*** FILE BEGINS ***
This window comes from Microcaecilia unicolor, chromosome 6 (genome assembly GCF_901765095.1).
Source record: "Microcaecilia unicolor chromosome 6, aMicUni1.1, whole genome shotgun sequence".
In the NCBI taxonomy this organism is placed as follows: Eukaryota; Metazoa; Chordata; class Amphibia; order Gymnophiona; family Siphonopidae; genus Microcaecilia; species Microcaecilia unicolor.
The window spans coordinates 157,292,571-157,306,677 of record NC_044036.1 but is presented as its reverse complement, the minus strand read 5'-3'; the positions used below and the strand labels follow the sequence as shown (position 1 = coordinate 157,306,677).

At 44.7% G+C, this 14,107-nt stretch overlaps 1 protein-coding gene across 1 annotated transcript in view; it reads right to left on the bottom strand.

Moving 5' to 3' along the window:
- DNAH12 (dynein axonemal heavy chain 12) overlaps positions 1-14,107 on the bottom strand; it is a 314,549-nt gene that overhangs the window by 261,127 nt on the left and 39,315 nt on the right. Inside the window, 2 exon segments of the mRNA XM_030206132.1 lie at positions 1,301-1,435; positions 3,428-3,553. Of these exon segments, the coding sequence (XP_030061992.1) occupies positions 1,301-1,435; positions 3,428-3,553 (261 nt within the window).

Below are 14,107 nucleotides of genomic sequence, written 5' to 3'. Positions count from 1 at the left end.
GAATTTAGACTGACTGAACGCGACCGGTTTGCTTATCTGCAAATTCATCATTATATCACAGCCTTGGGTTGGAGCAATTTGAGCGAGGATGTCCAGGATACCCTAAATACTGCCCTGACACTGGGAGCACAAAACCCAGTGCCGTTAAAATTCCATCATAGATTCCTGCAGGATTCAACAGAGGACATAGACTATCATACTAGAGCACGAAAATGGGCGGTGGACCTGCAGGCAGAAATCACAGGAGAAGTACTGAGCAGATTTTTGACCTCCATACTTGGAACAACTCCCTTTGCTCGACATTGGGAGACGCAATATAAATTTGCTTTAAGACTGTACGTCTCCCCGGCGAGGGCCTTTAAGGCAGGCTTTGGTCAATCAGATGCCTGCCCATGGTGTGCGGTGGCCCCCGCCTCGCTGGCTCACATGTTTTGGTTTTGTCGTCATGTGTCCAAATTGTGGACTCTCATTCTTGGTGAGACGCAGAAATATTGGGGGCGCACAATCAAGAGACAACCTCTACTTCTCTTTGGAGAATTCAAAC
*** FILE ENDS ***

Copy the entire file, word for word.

This window comes from Microcaecilia unicolor, chromosome 6 (genome assembly GCF_901765095.1).
Source record: "Microcaecilia unicolor chromosome 6, aMicUni1.1, whole genome shotgun sequence".
In the NCBI taxonomy this organism is placed as follows: Eukaryota; Metazoa; Chordata; class Amphibia; order Gymnophiona; family Siphonopidae; genus Microcaecilia; species Microcaecilia unicolor.
The window spans coordinates 157,292,571-157,306,677 of record NC_044036.1 but is presented as its reverse complement, the minus strand read 5'-3'; the positions used below and the strand labels follow the sequence as shown (position 1 = coordinate 157,306,677).

At 44.7% G+C, this 14,107-nt stretch overlaps 1 protein-coding gene across 1 annotated transcript in view; it reads right to left on the bottom strand.

Moving 5' to 3' along the window:
- DNAH12 (dynein axonemal heavy chain 12) overlaps positions 1-14,107 on the bottom strand; it is a 314,549-nt gene that overhangs the window by 261,127 nt on the left and 39,315 nt on the right. Inside the window, 2 exon segments of the mRNA XM_030206132.1 lie at positions 1,301-1,435; positions 3,428-3,553. Of these exon segments, the coding sequence (XP_030061992.1) occupies positions 1,301-1,435; positions 3,428-3,553 (261 nt within the window).

Below are 14,107 nucleotides of genomic sequence, written 5' to 3'. Positions count from 1 at the left end.
GAATTTAGACTGACTGAACGCGACCGGTTTGCTTATCTGCAAATTCATCATTATATCACAGCCTTGGGTTGGAGCAATTTGAGCGAGGATGTCCAGGATACCCTAAATACTGCCCTGACACTGGGAGCACAAAACCCAGTGCCGTTAAAATTCCATCATAGATTCCTGCAGGATTCAACAGAGGACATAGACTATCATACTAGAGCACGAAAATGGGCGGTGGACCTGCAGGCAGAAATCACAGGAGAAGTACTGAGCAGATTTTTGACCTCCATACTTGGAACAACTCCCTTTGCTCGACATTGGGAGACGCAATATAAATTTGCTTTAAGACTGTACGTCTCCCCGGCGAGGGCCTTTAAGGCAGGCTTTGGTCAATCAGATGCCTGCCCATGGTGTGCGGTGGCCCCCGCCTCGCTGGCTCACATGTTTTGGTTTTGTCGTCATGTGTCCAAATTGTGGACTCTCATTCTTGGTGAGACGCAGAAATATTGGGGGCGCACAATCAAGAGACAACCTCTACTTCTCTTTGGAGAATTCAAAC